Netherlands-based UTZ is also working with tea and coffee organizations in the region. Li Gongqin, secretary general of the Coffee Association of Yunnan, says farmers are receiving more training and that working with UTZ will help them with profits and standards.
Nestlé started advertising with coffee from Yunnan in 2022:
The State Quality Inspection Bureau officially opened a Coffee Inspection Lab in Pu’er in December 2014. The main task of this organisation is to ensure that coffee exported from the region is in accordance with international quality specifications.
In the course of 2015, the price of coffee has been decreasing to a level that is felt threatening my most players in Yunnan. Insiders ascribe the problem to the fact that anyone can buy coffee strait from the farmers in Yunnan, while other coffee regions in the world use a system of central purchasing and sell the coffee though the commodity exchange. The CEO of Hogood Coffee has proposed a similar system for Yunnan.
Exports of green coffee beans from state-owned Yunnan Nongken Coffee Co Ltd. surged 622.81%, in the first half of 2022.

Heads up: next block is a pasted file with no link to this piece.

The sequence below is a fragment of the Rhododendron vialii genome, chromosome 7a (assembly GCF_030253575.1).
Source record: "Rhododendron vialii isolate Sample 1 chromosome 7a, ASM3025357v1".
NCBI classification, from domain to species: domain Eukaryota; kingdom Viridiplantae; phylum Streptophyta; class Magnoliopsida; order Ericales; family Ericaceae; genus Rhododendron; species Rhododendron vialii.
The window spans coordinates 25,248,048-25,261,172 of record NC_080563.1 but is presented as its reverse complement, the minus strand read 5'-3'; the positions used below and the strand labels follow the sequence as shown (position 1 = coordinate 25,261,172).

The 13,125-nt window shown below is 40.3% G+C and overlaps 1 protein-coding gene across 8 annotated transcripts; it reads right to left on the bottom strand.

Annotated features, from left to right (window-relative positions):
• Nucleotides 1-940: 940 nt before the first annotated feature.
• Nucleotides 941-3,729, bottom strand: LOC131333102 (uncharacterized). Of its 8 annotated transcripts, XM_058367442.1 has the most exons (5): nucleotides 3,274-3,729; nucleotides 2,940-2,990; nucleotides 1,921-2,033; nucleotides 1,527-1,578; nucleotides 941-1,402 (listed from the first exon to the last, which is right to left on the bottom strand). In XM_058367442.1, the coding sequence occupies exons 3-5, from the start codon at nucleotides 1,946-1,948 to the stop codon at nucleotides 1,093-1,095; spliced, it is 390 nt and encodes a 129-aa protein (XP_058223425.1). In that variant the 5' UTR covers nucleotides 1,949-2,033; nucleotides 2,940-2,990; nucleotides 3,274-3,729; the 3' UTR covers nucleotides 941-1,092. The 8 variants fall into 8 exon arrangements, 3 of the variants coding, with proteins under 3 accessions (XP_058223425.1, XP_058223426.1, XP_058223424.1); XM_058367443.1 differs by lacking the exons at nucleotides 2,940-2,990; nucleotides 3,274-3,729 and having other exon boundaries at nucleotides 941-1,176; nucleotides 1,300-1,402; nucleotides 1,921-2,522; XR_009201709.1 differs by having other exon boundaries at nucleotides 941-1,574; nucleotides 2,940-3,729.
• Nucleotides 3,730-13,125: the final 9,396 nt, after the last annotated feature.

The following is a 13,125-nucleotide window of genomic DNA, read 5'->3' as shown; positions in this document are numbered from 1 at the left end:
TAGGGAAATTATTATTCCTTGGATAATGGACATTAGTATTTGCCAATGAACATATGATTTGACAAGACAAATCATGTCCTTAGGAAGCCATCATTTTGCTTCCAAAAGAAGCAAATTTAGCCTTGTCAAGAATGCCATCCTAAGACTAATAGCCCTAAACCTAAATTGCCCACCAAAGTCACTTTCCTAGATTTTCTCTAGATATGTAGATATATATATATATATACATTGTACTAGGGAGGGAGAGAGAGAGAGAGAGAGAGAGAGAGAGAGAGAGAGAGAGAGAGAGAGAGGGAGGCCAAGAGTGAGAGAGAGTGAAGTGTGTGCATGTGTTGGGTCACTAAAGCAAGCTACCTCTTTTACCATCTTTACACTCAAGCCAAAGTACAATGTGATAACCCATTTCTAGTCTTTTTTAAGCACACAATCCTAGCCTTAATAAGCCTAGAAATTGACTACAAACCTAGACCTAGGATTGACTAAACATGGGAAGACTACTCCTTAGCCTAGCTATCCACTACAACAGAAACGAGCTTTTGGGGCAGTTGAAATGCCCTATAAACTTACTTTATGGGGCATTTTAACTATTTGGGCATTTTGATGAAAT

Another recent development is that the coffee industry in the Pu’er region is becoming a more and more popular holiday destination for domestic tourists; yet another way to cash in on coffee. The local coffee people have arranged for the tourists to experience ‘traditional’ ways of brewing coffee like using filters or even percolators.
The 4th Coffee Culture Festival will be held in Dehong, Yunnan, January 23 – 25, 2015. The culture week series activities will include the China final of the third Syphon Competition, the Pu’er Green Coffee Competition, the Pu’er Coffee Summit Forum and the third Pue’r Coffee Exhibition. The government of Pu’er is further organising a National Coffee Making Contest in January 2015, with regional contests in several cities and the Grand Final in Pu’er.
Coffee in Yunnan has even become an occasion to help fight drug trafficking through China, and create new business opportunities. Changshengda Investment Co. based in the Kunming Hi-Tech Zone supports its neighbour Laos to cultivate coffee instead of opium poppies, lifting more than 6000 peasant households out of poverty and contributing to the stability in borderland.
This development has caught the attention of a number of international players in the coffee business.
Starbucks that has been using Yunnan coffee in its Asian outlets for a few years. The company established a Farmer Support Centre in Pu’er in 2012. It cooperates with the Yunnan Academy of Agricultural Science.